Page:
Pelosi decides to run again for House leader post
Former House speaker Nancy Pelosi said Wednesday she will run to keep her job as the Democratic leader in the House.
WASHINGTON ó Former House speaker Nancy Pelosi said Wednesday she will run to keep her job as the Democratic leader in the House after a pair of elections that kept the party in the minority there even as Democrats gained seats in the Senate and a second term for President Barack Obama.
Pelosi made the announcement in a private meeting with members of her caucus, saying she'd toss her hat back in the ring if Rep. Steve Israel, N.Y., agreed to stay on as head of the party's campaign committee.
Republicans reacted with derision.
"There is no better person to preside over the most liberal House Democratic caucus in history than the woman who is solely responsible for relegating it to a prolonged minority status," said Paul Lindsay, spokesman for the National Republican Campaign Committee. "This decision signals that House Democrats have absolutely no interest in regaining the trust and confidence of the American people who took the speaker's gavel away from Nancy Pelosi in the first place," he said.
Pelosi, 72, has represented a San Francisco area district in the House includes becoming the first woman in history to serve as speaker. The Tea Party-fueled political wave of 2010 forced the gavel from her hand to Rep. John Boehner, an Ohio Republican.
Holding a news conference Wednesday morning with women members of her caucus, Pelosi said "we're very, very proud" of how large a role women played in the Nov. 6 election.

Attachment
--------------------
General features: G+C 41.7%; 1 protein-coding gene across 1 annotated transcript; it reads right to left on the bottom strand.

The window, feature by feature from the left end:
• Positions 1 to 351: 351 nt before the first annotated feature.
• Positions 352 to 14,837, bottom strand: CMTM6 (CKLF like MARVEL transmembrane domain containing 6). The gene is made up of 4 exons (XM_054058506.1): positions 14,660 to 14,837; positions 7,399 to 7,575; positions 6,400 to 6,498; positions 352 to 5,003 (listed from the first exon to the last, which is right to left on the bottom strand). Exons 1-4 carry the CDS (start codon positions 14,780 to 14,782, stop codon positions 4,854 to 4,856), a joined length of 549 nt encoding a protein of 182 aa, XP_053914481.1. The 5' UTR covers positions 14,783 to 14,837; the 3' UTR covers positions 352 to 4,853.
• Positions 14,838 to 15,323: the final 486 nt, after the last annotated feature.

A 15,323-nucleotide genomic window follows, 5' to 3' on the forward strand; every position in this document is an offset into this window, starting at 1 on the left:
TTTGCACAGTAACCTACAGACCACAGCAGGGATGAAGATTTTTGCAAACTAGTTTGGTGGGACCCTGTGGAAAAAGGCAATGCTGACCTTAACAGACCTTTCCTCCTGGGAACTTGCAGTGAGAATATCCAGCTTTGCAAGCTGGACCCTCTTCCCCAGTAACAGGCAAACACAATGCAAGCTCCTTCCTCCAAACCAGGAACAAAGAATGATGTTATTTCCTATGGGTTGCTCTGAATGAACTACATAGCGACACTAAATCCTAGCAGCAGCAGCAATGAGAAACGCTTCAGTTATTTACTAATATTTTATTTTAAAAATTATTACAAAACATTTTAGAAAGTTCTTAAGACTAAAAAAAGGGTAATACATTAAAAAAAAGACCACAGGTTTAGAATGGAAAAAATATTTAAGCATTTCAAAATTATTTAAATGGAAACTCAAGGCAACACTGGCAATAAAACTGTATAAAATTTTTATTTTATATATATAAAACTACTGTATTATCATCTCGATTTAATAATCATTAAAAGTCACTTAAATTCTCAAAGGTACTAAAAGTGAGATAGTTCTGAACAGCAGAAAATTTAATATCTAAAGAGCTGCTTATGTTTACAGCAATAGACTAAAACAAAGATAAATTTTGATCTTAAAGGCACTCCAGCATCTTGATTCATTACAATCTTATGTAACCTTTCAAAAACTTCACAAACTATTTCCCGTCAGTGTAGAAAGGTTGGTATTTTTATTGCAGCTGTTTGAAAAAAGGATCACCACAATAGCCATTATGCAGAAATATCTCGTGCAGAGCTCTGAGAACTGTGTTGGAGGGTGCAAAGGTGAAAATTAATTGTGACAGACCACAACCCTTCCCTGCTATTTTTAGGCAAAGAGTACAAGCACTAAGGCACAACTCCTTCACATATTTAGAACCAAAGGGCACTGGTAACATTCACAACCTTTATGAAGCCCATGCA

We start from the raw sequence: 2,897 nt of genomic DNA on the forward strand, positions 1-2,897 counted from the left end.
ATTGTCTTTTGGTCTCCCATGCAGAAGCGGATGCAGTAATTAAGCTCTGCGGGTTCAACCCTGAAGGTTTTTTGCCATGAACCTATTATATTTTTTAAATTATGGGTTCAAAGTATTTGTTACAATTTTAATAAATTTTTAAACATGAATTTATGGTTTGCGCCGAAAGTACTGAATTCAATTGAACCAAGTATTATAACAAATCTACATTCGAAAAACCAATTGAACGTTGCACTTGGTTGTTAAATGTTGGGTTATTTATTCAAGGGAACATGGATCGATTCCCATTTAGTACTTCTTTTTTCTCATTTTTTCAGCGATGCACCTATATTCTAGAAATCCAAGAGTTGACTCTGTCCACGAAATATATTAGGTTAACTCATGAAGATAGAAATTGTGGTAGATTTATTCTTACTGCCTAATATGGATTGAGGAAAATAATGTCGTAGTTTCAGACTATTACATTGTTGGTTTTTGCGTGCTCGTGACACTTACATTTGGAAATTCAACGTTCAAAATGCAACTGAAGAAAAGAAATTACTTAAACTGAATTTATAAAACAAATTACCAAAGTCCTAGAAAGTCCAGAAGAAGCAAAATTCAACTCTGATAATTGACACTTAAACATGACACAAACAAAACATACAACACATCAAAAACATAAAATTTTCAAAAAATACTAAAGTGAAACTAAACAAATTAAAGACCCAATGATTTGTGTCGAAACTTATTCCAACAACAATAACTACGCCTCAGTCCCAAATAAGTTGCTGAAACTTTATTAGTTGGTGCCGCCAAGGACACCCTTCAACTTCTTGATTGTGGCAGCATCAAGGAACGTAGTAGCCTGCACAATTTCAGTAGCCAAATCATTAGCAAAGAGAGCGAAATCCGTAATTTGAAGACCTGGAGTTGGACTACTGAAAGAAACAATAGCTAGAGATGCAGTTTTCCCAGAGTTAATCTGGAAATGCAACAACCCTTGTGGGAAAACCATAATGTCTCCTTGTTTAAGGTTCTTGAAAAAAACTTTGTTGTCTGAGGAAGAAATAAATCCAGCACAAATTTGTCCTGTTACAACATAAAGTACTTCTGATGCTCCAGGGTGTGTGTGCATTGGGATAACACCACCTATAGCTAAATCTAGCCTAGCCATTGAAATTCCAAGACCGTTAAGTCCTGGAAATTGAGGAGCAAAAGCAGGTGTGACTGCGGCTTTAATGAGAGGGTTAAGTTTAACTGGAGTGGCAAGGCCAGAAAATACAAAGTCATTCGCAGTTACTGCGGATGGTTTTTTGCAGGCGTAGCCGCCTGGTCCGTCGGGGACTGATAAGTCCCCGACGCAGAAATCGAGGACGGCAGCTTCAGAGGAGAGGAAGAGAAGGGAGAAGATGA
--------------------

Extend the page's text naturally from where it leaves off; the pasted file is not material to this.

"We don't have the gavel" of majority status in the House, she said, "but we have unity. I think our caucus this morning demonstrated that very clearly."
"We must have the further empowerment of women," said Pelosi, who noted that when she came to Congress there were 23 women in the House compared to over 60 of the seats in the House. "Not enough. We want more," she said.
Pelosi was a major force behind the passage of Obama's health care overhaul and the Lilly Ledbetter Fair Pay Act. Even after the 2010 elections, when her party lost 63 seats, Pelosi was re-elected Democratic leader by her caucus.
Pelosi's colleagues had said for days that the top leadership post was hers if she wanted it in the next Congress that begins in January. She refused to reveal her plans for a week after the Nov. 6 elections failed to give Democrats gain they wanted.
It was a disappointing, but not unexpected result of a bitter year of elections that focused on the tight contests for president and control of the Senate. Throughout, Pelosi raised millions of dollars for Democratic House candidates and insisted that the 25 seat gain was within reach. But in the end, Democrats will gain at most eight seats and Republicans will keep their majority.
Waiting in the wings of Democratic ranks was Pelosi's deputy, Democratic Rep. Steny Hoyer of Maryland, the party whip, whom she has known since they were congressional interns, and South Carolina Democrat James Clyburn, assistant to the Democratic leader.
Pelosi is the daughter and sister of former Baltimore mayors. Her father, Thomas D'Alesandro, Jr., served as mayor of Baltimore for 12 years after representing the city for five terms in Congress. Her brother, Thomas D'Alesandro III, also served as mayor.
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